Salida was a booming railroad town during the late 1800's and early 1900's. It was a hub for miners with nearby claims. Turret, an old mining camp twelve miles northeast of Salida, can be visited today in preferably a 4-wheel drive vehicle. Across the Arkansas River from the Inn property stands what is left of old Smeltertown. Molten silver and lead flowed from the furnaces and sulfur billowed from smoke stacks built to divert the pollution from closeby farmlands. The tallest still stands left as an historic landmark to the town.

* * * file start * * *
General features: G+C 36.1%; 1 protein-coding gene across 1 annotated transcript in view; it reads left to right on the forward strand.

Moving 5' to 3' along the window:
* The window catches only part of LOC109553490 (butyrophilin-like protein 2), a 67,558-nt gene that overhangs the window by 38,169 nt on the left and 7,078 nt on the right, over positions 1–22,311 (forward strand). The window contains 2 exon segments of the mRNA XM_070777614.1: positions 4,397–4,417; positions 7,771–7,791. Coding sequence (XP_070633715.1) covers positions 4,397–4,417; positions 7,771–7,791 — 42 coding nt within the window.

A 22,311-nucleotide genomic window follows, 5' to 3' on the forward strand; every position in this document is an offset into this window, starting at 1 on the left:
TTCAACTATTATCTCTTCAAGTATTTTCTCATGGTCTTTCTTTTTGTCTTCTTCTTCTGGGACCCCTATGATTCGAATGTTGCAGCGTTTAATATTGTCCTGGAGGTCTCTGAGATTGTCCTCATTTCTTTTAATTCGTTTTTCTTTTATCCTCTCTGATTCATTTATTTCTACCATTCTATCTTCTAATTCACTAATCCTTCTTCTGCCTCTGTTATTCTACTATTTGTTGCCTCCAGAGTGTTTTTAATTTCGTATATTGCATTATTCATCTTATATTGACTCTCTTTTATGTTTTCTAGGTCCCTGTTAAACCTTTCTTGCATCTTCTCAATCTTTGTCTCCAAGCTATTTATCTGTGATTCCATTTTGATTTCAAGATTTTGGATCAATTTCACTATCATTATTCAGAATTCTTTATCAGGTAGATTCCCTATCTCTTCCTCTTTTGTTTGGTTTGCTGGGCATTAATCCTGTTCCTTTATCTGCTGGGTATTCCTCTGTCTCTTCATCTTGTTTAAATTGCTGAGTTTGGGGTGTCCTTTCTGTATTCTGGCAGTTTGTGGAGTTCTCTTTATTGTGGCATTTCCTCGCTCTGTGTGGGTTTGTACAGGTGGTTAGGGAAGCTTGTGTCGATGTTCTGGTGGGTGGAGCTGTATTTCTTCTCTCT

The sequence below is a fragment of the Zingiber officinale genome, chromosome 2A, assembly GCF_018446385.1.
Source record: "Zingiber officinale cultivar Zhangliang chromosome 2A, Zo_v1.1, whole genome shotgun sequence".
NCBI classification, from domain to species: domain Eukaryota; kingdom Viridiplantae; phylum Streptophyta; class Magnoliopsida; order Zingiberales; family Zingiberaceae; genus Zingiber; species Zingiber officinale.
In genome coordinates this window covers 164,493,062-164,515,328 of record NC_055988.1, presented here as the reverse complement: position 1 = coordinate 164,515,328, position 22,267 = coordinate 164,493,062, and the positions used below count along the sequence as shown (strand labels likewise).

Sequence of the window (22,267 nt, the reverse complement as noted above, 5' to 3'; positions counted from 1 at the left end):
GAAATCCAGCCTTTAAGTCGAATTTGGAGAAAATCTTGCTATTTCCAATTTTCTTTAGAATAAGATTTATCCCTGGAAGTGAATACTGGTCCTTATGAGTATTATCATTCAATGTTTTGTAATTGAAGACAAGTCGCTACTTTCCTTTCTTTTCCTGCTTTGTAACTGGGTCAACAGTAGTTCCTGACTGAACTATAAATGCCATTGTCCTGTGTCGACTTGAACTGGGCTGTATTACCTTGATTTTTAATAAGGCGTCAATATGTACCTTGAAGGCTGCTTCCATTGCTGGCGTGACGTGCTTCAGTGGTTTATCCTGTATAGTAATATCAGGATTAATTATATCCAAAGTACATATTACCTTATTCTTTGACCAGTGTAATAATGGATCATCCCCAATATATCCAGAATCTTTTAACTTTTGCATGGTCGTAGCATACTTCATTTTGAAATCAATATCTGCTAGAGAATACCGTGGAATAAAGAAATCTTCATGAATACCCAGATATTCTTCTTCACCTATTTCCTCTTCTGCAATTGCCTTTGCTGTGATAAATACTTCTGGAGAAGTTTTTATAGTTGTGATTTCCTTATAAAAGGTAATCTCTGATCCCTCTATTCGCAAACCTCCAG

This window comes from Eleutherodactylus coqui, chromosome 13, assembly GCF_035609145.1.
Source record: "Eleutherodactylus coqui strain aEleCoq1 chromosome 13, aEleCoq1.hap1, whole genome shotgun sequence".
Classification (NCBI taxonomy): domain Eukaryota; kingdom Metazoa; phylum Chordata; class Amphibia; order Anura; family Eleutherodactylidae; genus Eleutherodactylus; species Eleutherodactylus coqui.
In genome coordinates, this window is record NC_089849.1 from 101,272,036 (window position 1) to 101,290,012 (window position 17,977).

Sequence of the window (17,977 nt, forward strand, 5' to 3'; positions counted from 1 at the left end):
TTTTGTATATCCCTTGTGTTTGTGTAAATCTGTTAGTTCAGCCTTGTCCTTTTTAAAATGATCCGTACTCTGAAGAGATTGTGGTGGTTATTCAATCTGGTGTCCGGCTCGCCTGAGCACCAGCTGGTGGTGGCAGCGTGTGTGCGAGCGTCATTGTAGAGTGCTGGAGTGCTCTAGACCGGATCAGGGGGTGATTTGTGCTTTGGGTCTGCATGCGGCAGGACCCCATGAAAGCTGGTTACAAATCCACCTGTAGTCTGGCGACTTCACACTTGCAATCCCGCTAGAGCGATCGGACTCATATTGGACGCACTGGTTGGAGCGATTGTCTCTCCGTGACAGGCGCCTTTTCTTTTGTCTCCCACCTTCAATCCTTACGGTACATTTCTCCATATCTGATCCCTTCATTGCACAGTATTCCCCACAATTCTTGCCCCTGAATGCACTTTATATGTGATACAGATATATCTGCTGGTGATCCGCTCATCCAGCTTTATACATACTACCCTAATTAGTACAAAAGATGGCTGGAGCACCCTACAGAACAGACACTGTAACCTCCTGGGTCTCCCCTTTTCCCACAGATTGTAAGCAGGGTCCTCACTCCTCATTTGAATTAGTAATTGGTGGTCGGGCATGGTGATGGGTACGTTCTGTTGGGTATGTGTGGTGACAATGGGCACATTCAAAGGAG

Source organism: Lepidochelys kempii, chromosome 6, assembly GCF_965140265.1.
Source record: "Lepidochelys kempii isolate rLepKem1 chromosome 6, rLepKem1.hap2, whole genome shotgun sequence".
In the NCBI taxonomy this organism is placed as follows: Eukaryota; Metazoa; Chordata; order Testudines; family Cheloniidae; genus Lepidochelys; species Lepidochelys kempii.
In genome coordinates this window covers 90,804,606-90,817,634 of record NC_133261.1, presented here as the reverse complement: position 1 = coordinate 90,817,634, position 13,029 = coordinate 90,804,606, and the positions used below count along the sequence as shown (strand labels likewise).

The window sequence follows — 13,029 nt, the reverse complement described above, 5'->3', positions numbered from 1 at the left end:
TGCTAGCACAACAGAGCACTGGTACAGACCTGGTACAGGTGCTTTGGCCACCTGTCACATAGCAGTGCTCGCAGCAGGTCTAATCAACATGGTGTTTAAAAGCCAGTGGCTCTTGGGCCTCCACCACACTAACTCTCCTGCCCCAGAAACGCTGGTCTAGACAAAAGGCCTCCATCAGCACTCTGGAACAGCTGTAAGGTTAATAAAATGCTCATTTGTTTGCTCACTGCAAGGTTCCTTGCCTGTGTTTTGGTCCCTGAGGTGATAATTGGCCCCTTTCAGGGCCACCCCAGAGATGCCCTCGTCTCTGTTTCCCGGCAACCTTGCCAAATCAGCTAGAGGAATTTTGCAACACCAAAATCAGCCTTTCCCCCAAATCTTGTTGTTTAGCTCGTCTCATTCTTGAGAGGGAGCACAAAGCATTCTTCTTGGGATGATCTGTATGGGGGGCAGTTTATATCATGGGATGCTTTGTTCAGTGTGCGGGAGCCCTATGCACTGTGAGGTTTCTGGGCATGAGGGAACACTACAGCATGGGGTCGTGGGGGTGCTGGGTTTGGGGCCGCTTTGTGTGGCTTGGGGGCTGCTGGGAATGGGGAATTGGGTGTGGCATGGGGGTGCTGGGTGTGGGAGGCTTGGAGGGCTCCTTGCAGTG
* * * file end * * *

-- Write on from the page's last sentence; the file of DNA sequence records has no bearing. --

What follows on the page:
The Chaffee County Poor Farm had a large garden, milk cows, chickens and a horse. The residents known as "inmates" numbered from fifteen to twenty. Most were elderly or destitute although records show some single men and some orphaned children. The original layout of the building had thirteen rooms including a kitchen, dining room and sleeping rooms. It was built at a cost of $6371.95 and the first superintendent earned $5.00 day to run the institution. Unsupported references have been made that the home was known as the County Hospital. A fallen little house still sits in the meadow behind the property named the "Pest House" Those with contagious diseases wer quarantined here before the discovery of penicillin.